Proposal seeks to protect agencies' private information

Federal officials want contractors, who have access to government record systems and handle the sensitive information, to take their responsibilities seriously.

With a blended workforce and the need to share more sensitive information across boundaries, the Obama administration wants contractors to know how to protect an agency’s information and to take their obligation seriously.

Contractors would have to complete training that addresses the privacy protections in the law and how to handle and safeguard of personally identifiable information, according to a proposed rule published in the Federal Register Oct. 14.

Officials are taking comments through Dec. 13.


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Federal officials want to ensure that contractors identify their employees who require access to government’s record systems and handle the sensitive information, or even design and operate a record system.

Contractors would have to complete training initially upon award of the contract and at least annually from there.

The minimum training must address:

  • Protecting privacy.
  • Authorized and official use of a government system of records.
  • Handling and safeguarding PII.
  • Restrictions on the use of personally-owned equipment to access or store PII.
  • Prohibition against access by unauthorized users.
  • Procedures to notify officials of a breach in order to minimize risk and to ensure prompt actions.
  • Any agency-specific privacy training requirements.

Agencies would have to provide contractors with the privacy training materials. Contractors would have to keep record their employees who have completed the training.

Agencies often have their own training, but these requirements give some consistency throughout the government, the notice states.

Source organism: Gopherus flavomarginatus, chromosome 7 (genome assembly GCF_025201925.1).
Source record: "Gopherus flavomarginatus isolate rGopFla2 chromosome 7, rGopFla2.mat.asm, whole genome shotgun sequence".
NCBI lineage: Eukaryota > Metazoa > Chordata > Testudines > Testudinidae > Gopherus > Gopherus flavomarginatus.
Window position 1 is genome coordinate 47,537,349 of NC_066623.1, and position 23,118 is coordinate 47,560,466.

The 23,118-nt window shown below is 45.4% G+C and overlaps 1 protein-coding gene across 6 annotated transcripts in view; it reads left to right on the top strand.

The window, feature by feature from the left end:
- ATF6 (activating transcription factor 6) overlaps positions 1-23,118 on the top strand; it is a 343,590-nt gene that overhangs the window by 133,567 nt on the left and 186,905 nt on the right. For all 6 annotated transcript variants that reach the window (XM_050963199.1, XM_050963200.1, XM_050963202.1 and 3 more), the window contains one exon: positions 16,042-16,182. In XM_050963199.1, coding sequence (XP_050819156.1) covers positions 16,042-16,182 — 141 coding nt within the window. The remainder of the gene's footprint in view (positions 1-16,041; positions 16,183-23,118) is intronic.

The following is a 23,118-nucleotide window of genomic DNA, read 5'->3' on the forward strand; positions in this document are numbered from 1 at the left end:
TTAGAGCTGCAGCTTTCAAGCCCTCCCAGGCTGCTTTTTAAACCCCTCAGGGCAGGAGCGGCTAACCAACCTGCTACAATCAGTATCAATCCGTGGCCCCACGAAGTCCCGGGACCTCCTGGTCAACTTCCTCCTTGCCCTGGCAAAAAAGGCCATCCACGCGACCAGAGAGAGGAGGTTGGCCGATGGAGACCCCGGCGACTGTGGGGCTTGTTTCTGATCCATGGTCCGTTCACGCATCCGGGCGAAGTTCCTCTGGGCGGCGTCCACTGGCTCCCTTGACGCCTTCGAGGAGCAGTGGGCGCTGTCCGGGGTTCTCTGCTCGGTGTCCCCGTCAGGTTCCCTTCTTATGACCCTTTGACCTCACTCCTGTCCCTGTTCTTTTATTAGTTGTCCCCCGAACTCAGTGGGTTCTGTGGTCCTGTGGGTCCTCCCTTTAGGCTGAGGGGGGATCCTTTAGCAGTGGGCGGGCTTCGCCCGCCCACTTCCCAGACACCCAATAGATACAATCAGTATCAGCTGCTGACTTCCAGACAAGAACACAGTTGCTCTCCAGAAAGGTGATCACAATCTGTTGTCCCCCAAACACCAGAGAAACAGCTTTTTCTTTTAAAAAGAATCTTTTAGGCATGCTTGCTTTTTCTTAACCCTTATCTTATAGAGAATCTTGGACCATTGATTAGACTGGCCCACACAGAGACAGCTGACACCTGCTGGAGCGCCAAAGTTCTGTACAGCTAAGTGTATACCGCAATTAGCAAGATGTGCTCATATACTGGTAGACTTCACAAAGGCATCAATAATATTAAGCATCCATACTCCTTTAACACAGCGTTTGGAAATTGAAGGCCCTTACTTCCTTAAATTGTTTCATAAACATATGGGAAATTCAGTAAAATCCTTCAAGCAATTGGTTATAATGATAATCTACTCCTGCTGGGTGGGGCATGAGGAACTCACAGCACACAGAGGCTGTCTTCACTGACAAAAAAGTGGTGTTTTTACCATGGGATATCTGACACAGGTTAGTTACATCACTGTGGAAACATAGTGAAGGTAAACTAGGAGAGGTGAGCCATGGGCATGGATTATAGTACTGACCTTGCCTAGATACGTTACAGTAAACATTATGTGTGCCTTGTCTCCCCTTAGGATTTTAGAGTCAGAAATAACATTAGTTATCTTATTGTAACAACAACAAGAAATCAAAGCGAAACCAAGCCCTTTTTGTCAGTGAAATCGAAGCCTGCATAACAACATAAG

Information sharing has become extremely important since the Sept. 11, 2011, terrorist attacks, experts and officials say. But there are complications to sharing.

Wikileaks, which disclosed sensitive and classified U.S. documents, exposed the risks of what might be called over sharing, without necessary safeguards, said Sen. Joe Lieberman (I-Conn.), chairman of the Homeland Security and Governmental Affairs Committee.

“New communications technologies have made it more difficult to ensure that critical information is retained for appropriate use by law enforcement. And of course we have to ensure that information is shared in a way that adequately protects the privacy and civil liberties of our citizens,” he said during a hearing on Oct. 12 that looked as the changes in information sharing since the terrorist attacks.

On Oct. 7, President Barack Obama issued an executive order that set guidelines for federal information sharing, including an expansion of the Information Sharing Environment, an official governmentwide policy that enhances the ability to share terror-related data.

Thomas McNamara, program manager for the ISE from 2006 until 2009, told Lieberman’s committee that program mangers’ most important job is ensuring all users in the ISE observe the rules. The past five years have produced a viable, replicable methodology to monitor and oversee policies of privacy rights and civil liberties.

“Without it, support for the ISE will wither and die,” he said.

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